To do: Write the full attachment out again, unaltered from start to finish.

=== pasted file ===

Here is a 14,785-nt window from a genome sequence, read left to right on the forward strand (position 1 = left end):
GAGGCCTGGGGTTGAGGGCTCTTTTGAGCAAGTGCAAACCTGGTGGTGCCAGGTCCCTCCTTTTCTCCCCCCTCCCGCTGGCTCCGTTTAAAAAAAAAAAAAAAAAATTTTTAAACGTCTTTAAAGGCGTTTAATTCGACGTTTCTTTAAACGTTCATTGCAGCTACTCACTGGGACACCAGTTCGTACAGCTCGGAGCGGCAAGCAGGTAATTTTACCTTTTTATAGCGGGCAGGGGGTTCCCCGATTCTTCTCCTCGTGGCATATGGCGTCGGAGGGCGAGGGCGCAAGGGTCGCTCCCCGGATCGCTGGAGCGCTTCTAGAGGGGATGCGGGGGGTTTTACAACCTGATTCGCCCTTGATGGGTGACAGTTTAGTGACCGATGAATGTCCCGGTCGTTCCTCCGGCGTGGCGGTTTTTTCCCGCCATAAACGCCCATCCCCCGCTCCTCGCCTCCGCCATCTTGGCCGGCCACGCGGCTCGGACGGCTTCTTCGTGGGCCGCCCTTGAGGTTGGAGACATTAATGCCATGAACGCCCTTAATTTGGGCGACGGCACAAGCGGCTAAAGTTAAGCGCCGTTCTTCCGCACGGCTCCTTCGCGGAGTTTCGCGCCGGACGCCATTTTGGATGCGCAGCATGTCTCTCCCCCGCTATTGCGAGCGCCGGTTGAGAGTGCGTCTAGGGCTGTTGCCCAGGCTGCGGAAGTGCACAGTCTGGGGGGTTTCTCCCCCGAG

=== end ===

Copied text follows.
Here is a 14,785-nt window from a genome sequence, read left to right on the forward strand (position 1 = left end):
GAGGCCTGGGGTTGAGGGCTCTTTTGAGCAAGTGCAAACCTGGTGGTGCCAGGTCCCTCCTTTTCTCCCCCCTCCCGCTGGCTCCGTTTAAAAAAAAAAAAAAAAAATTTTTAAACGTCTTTAAAGGCGTTTAATTCGACGTTTCTTTAAACGTTCATTGCAGCTACTCACTGGGACACCAGTTCGTACAGCTCGGAGCGGCAAGCAGGTAATTTTACCTTTTTATAGCGGGCAGGGGGTTCCCCGATTCTTCTCCTCGTGGCATATGGCGTCGGAGGGCGAGGGCGCAAGGGTCGCTCCCCGGATCGCTGGAGCGCTTCTAGAGGGGATGCGGGGGGTTTTACAACCTGATTCGCCCTTGATGGGTGACAGTTTAGTGACCGATGAATGTCCCGGTCGTTCCTCCGGCGTGGCGGTTTTTTCCCGCCATAAACGCCCATCCCCCGCTCCTCGCCTCCGCCATCTTGGCCGGCCACGCGGCTCGGACGGCTTCTTCGTGGGCCGCCCTTGAGGTTGGAGACATTAATGCCATGAACGCCCTTAATTTGGGCGACGGCACAAGCGGCTAAAGTTAAGCGCCGTTCTTCCGCACGGCTCCTTCGCGGAGTTTCGCGCCGGACGCCATTTTGGATGCGCAGCATGTCTCTCCCCCGCTATTGCGAGCGCCGGTTGAGAGTGCGTCTAGGGCTGTTGCCCAGGCTGCGGAAGTGCACAGTCTGGGGGGTTTCTCCCCCGAG